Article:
Reset Your Money Mindset With These Financial Resolutions
In comes a new year and financial resolutions. How about resolving to change your money mindset?
Contributing Writer at Tally
January 5, 2022
As one year passes and another begins, it's time for New Year's resolutions. There are many useful resolutions to choose from, including going to the gym and spending more time with your family. You can also opt for financial resolutions to help get your money on track.
Sometimes getting on financial firm ground is all about changing your money mindset, which can, in turn, change the way you manage your finances. Here are some money-mindset-changing financial resolutions that can help you get on an excellent financial path for the new year.
View money as a tool
Money is an important part of daily life. It pays the bills, keeps us fed and helps us reach our financial goals. However, we often hold it in too high regard and allow it to take over our lives. We start working too much and too hard, losing sight of the life passing us by.
If you set a financial resolution to view money as a tool to meet your needs instead of a number to reach so you feel satisfied, you can focus on working to live instead of the reverse.
If needed, adjust your budget in the new year so you can cut back on the money you need, thereby freeing up that precious time with family and friends while still maintaining stable personal finances.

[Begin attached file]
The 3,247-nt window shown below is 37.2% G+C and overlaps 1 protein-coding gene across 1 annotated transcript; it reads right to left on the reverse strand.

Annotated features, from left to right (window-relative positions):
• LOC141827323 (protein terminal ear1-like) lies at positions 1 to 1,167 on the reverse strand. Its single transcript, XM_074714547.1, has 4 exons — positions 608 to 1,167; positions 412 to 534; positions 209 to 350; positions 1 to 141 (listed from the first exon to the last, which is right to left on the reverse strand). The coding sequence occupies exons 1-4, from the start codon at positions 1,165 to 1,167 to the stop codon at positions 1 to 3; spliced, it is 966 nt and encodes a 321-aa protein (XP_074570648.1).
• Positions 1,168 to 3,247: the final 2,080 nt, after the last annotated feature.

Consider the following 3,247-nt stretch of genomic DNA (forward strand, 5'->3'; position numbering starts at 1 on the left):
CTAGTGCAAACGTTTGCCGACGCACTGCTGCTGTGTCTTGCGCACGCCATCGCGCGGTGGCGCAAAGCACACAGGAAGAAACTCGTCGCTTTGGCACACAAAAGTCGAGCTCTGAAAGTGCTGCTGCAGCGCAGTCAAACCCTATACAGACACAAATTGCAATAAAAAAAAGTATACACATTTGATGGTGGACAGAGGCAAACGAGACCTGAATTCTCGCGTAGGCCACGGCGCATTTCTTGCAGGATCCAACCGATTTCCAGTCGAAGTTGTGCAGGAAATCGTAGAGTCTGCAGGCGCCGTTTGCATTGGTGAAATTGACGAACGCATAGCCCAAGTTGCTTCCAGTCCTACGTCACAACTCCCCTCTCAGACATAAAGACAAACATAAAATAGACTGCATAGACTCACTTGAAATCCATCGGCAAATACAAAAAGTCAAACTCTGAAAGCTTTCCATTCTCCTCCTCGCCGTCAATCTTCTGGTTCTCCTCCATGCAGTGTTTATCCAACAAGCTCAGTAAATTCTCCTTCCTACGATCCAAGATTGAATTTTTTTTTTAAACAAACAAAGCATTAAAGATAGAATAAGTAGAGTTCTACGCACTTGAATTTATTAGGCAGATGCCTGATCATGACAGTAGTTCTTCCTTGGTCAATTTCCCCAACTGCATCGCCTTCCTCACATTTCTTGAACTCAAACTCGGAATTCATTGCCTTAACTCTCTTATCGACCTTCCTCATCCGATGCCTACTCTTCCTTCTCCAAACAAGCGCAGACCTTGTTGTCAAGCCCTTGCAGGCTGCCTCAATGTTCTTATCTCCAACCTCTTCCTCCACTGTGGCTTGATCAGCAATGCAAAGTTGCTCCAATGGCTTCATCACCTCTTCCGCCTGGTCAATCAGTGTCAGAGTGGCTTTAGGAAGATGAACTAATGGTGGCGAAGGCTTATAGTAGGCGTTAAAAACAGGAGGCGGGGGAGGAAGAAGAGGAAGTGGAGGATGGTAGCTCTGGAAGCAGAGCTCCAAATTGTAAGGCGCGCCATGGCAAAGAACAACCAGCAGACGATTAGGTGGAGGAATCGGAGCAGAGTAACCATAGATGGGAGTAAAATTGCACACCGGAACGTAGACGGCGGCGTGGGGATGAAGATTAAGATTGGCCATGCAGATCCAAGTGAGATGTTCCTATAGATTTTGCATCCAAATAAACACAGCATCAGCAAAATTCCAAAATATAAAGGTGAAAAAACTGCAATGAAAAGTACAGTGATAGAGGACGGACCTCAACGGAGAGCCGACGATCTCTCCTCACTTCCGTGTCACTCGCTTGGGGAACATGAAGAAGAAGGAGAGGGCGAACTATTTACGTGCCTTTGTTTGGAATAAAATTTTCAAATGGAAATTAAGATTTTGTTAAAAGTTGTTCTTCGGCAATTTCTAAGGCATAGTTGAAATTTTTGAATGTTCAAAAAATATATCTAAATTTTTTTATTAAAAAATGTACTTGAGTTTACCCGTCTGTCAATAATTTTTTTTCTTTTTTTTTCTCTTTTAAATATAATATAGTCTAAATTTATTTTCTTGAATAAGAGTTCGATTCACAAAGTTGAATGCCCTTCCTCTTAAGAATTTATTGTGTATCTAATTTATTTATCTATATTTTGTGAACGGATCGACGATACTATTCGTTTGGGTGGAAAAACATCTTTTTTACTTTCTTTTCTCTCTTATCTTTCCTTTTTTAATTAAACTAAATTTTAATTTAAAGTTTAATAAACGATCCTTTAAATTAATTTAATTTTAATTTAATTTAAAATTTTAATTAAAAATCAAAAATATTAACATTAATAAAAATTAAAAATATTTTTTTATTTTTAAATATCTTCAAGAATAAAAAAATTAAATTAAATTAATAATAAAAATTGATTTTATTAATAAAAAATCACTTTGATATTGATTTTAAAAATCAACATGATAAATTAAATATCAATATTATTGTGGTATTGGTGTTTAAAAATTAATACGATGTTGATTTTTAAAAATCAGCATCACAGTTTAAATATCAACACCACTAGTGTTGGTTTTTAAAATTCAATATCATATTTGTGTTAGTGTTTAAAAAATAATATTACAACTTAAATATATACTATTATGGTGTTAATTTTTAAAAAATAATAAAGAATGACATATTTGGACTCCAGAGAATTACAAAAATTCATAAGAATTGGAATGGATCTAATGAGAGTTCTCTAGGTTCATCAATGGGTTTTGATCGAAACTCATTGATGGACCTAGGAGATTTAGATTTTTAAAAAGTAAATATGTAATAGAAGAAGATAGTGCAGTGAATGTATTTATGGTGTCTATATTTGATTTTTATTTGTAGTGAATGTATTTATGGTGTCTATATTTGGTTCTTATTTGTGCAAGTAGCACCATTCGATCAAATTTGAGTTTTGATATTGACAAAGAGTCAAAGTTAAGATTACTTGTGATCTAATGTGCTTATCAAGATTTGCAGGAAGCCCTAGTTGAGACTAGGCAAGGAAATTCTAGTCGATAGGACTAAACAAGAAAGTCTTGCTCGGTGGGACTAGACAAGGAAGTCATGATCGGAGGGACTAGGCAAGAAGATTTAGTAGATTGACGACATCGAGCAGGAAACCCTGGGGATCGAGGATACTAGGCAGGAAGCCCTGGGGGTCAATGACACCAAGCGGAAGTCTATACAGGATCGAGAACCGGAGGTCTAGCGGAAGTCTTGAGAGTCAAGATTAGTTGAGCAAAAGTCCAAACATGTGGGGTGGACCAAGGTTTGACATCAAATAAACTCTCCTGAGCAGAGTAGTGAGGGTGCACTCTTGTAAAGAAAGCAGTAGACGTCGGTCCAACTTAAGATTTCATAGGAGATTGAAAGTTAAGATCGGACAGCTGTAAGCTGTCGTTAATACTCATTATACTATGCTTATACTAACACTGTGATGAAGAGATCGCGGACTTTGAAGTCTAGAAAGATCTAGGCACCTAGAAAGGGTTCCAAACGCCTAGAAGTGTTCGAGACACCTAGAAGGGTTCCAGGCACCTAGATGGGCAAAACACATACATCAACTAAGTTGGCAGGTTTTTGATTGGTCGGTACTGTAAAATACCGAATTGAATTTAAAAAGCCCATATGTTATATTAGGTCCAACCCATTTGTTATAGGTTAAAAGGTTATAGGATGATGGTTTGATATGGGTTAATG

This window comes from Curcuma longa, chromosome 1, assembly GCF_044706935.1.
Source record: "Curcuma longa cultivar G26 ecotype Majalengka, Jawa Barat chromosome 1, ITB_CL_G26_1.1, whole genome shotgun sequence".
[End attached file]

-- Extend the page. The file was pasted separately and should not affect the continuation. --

Believe you're worth your salary or that raise this year
It's easy to lose confidence at work, wondering if you're pulling your weight. Don't let this turn into an irrational belief you're not worth your salary. You work hard for the money you earn, and your boss sees this value in you.
Make the financial resolution to understand your value in the workplace and what you offer the company. That’ll help you feel confident in knowing you're worthy of the salary you earn and give you the confidence and peace of mind needed to succeed in your job.
Or maybe you got passed over for the big promotion and raise last year. This is a fresh year and an all-new start. Go into this year with the financial resolution to believe you're worthy of that raise — you've earned it.
That self-confidence not only shows on your face, but it can also help improve your productivity at work and really make you shine. And when you shine at work, your boss may take notice and put you at the top of the list for the next big promotion or raise.
See credit card debt as just a number
Some people look at their growing credit card debt and see it as an indicator of poor financial planning or financial decisions. Instead of judging, look at it as just another number — albeit a number you want to bring down.
When you view it objectively, you can focus on lowering it instead of beating yourself up over how you built it up.
Understand your credit score is not a measure of you
Americans tend to put a lot of stock into their credit scores. It helps us get financing with low interest rates when we need it. However, it’s easy to feel down about it when we end up with a bad credit score.
But this year, make the financial New Year's resolution to see your credit score for what it really is: a number. Try not to view it as a direct measure of you.
With this new viewpoint, use tested strategies to help build your credit and improve your financial health, such as:
Taking on a credit-builder loan
Getting a secured credit card